The paradox of militarism in a free society has plagued the world for centuries. Over 2,500 years ago, the Athenians were menaced from Asia. Yet, despite repeated attacks by the mighty Persians, the Athenians refused to enslave themselves militarily as did the Spartans. Instead, they resorted to special arming when necessary, as was the policy of the United States until recent years. Both Athens and the United States re­lied on their wealth and industrial might for security and refused to jeopardize this base through the. excessive taxation required for powerful standing armies. This calculated risk resulted in the greatest heritages of wealth, culture, and technology the world had known in each case. The Athenian victories at Marathon, Salamis, and Plataea, against incredible odds, would seem to vindicate a faith in the invincibility of the free individual human spirit.

It is in individualism that Amer­ica has always found strength and wisdom. Faith in God and self has been to our best interests. Removing a huge army and its equipment from a remote area can­not be accomplished overnight. But an understanding of the eco­nomic and political realities of Asia ought to help get the job done.



The Vital Secret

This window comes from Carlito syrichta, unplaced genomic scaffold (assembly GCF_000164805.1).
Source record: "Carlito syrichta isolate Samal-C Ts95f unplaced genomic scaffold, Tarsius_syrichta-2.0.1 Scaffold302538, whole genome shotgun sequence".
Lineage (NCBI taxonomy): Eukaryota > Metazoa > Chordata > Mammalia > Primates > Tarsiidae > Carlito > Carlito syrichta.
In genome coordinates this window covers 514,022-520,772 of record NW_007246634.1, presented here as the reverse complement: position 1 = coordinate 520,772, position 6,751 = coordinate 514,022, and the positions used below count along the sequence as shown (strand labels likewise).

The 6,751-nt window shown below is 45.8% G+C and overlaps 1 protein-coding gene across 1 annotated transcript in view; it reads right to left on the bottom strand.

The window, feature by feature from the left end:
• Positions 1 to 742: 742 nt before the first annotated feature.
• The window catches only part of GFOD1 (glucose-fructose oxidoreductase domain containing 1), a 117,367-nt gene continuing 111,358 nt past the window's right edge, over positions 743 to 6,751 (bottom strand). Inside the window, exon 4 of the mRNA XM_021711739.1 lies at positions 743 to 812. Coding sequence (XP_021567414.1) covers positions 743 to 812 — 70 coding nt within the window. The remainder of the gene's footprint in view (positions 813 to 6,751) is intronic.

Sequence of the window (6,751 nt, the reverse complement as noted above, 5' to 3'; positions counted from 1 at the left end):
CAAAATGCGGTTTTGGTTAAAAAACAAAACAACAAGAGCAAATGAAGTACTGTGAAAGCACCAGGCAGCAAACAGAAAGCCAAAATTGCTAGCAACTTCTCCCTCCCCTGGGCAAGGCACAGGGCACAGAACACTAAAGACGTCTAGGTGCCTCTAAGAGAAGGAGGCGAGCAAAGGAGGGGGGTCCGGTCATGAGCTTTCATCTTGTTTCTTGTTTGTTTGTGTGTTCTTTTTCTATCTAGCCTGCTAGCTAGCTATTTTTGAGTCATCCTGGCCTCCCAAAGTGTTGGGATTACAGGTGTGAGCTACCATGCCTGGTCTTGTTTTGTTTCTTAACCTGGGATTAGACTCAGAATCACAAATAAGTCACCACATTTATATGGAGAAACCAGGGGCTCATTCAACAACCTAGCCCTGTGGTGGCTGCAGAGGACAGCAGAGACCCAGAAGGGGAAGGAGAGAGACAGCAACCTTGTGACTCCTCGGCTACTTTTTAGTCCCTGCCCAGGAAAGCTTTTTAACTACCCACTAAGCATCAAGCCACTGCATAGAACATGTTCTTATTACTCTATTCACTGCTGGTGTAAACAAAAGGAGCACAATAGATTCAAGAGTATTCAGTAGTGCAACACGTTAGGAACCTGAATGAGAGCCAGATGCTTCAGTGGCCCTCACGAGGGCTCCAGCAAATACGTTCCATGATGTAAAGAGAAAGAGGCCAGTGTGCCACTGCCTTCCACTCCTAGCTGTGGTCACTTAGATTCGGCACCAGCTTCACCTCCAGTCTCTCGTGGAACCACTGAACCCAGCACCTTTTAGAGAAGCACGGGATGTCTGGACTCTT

Not only foreign visitors, but many who have lived all their lives in the United States, observe the comparatively higher level of living here than in other countries and seek a reason why.

If we would share our material achievements and our industrial progress with those less fortunate than ourselves, either within the United States in so-called pockets of poverty, or in other countries, let us try to better understand the nature of self-re­spect, learn to practice it more faithfully and fruitfully, in due humility, so that others may choose to do the same. From true and humble self-respect stems respect for the property and the lives of others. Once a people understand the importance of life and property, and come to respect another’s as they respect their own, then they are in a position to organize a government of limited powers, knowing full well the limitations of coercive methods. And then, but not before, they are ready to practice freedom and enjoy such blessings of freedom as tools, machinery, electrification, auto­mation, and a high and rising level of living.

Perhaps, if this were the secret of American progress that we undertook to share with the rest of the world, we might come to understand it well enough to preserve our own freedom.